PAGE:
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Tuesday, May 3, 2016

Evans enjoys new job

Friday, February 20, 2004

Mark Evans worked for Purdue University's Agronomy Department for 11 years. There, he dealt with soil and water plant sciences, working a lot with the Soil and Water Conservation District in 15 to 20 counties. During that time, his job was housed in Greencastle in the USDA building.

On Nov. 1, he took on a new position -- Agriculture and Natural Resources Educator for Owen and Clay counties. Since that time he has done quite a bit of "sorting and sifting through things" and now he is trying to do more public outreach. He has been writing a weekly column for The Brazil Times Agriculture page on Tuesdays and he is planning some local events dealing with agriculture.

After growing up in Liberty, Ind., Evans furthered his education at Purdue University, Indiana's "land grant institution". There, he earned a bachelor's degree in agriculture education, with an endorsement in biology. This degree qualifies him to teach agri-biology. He also completed his master's in agronomy.

His background, therefore, is more in soils than in animals, but this job opens him up to answering questions in a wide range of agriculture-related areas. The extension office not only fields questions from farmers, but also from homeowners who call and ask about their yards or about how to rid their home of insects. The Family and Consumer Sciences portion of the office now offers advice on foods and nutrition, rather than only home decorating and clothing, as well.

"I definitely don't claim to know everything," Evans admits, but he adds that he probably can contact someone who does know the answers to the public's inquiries.

He is also the County Extension Director in Owen County, a position held by Melanie Brown in Clay County. He generally spends two days of the week in Clay and three in Owen. However, he also attends meetings in both counties in the evenings or on different days as needed.

Evans had a hand in putting together the first Indiana Beef Cattle Association Beef Forum in Clay County, which took place Feb. 9 at the Clay County Fairgrounds. The dinner was attended by 71 people from the nine counties that make up Region 5 of the IBCA. He said that a "high level of partnering" made that come together, and overall it was a "very positive thing."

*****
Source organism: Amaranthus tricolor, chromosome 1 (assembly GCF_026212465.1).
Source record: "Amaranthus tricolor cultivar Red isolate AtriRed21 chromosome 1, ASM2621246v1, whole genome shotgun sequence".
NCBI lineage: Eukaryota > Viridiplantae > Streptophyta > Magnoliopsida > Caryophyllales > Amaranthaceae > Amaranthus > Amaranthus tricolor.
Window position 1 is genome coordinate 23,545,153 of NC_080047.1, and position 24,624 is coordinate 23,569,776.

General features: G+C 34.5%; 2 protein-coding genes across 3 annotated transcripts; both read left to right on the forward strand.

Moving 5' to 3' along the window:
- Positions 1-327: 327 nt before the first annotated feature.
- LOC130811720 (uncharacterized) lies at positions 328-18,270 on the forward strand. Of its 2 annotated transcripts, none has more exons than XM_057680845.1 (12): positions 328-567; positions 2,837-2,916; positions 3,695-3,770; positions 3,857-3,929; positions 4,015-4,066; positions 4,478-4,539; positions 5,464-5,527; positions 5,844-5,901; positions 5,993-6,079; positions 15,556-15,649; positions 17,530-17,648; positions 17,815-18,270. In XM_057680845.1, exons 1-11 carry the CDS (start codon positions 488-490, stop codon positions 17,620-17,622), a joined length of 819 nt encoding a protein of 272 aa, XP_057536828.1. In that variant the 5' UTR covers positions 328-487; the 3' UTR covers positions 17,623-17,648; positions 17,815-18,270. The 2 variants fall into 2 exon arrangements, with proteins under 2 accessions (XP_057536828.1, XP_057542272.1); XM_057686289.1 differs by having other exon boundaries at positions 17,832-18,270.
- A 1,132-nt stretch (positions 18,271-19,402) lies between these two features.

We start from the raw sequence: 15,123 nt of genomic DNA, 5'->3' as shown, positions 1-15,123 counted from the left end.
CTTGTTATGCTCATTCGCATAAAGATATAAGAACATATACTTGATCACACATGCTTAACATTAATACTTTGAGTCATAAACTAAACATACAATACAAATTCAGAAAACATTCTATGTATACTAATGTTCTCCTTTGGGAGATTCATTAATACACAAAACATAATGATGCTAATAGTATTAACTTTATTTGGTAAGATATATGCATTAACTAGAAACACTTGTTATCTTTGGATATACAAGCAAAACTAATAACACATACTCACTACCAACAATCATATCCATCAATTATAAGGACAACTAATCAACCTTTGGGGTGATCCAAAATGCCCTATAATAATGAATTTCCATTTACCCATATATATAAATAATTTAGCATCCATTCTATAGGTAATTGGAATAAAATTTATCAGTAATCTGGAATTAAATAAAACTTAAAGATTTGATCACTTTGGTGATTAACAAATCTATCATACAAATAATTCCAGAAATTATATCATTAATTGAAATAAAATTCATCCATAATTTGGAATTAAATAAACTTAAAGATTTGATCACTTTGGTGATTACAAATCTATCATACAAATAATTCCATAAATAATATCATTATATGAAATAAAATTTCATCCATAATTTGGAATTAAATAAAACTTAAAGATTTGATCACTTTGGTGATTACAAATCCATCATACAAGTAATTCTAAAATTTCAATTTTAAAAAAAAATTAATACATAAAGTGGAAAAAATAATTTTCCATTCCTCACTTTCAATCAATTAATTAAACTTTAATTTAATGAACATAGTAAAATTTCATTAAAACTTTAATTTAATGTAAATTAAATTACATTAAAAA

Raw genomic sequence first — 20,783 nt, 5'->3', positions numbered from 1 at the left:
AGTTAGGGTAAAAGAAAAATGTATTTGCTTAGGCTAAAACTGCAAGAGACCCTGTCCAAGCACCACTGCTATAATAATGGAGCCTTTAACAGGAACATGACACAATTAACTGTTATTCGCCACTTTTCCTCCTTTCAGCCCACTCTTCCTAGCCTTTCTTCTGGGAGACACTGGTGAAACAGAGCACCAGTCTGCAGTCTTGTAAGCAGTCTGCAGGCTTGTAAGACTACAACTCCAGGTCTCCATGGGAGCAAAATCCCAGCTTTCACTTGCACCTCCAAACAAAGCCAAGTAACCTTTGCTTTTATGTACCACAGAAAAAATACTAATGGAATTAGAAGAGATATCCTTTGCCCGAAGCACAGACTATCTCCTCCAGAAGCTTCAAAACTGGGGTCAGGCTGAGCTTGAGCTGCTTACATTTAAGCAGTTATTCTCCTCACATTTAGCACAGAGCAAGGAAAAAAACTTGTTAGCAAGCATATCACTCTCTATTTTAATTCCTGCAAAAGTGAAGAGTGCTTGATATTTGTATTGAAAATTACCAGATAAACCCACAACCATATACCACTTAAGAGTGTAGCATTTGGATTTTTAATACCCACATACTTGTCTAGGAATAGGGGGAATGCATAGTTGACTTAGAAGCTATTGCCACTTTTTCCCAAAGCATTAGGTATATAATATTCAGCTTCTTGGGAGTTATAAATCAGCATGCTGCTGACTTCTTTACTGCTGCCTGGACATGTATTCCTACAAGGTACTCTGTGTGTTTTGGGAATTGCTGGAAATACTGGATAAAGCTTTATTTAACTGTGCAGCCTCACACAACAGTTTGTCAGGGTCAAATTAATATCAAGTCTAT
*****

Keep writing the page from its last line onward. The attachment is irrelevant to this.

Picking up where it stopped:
In addition, he is working with the newly-formed Clay County Beef Cattle Association to prepare for a blood drive in July as a community service. They are conspiring with the Indiana Blood Center. The Parke County REMC is set to sponsor free ribeyes and drinks for all those who give blood.

The SWCD is helping Evans get ready for an outdoor private applicator event. Farmers that use restricted-use herbicide will be able to acquire three continuing education credits. These are usually held indoors.

Last year, he collaberated with the SWCD in a field day. He says there have not been a lot of those kinds of things in Indiana and he feels events like this provide a good opportunity for local producers to learn from each other.

Evans hopes to get more information to the public through similar educational programs to fulfill his own need "to be adding or providing something. I want to feel like I'm making a contribution." With such a wealth of resources in this day and age, Evans says he feels that the general public is "data rich and information poor," and the extension office's role is to help better define certain things.

One of Evans's major goals is to encourage local farmers to focus on no-till farming, especially those who grow corn. He thinks the process could help a lot in Clay County, where high no-till numbers are pretty low compared to the rest of the state.

He acknowledges there is greater risk involved in not tilling the soil, but when done successfully, it can really pay off economically. Using this system, farmers can just spray and direct seed and they do not have to plow it several times. The water runoff is cleaner, it improves soil quality and crops produce better over time.

Another big improvement Evans aspires to make deals with livestock. With the help of area veterinarians, he is confident they "can make some strides there," and at least provide people with contact numbers in case of an emergency.

He says there are a number of animal health issues for which Clay County needs to be better prepared. People seem to think that in an emergency, everyone could take their animals to the fairgrounds. However, Evans says most cattle are not broken for tying up. Also if there was an outbreak of some disease, the fairgrounds would not necessarily be the best place to bring the animals.



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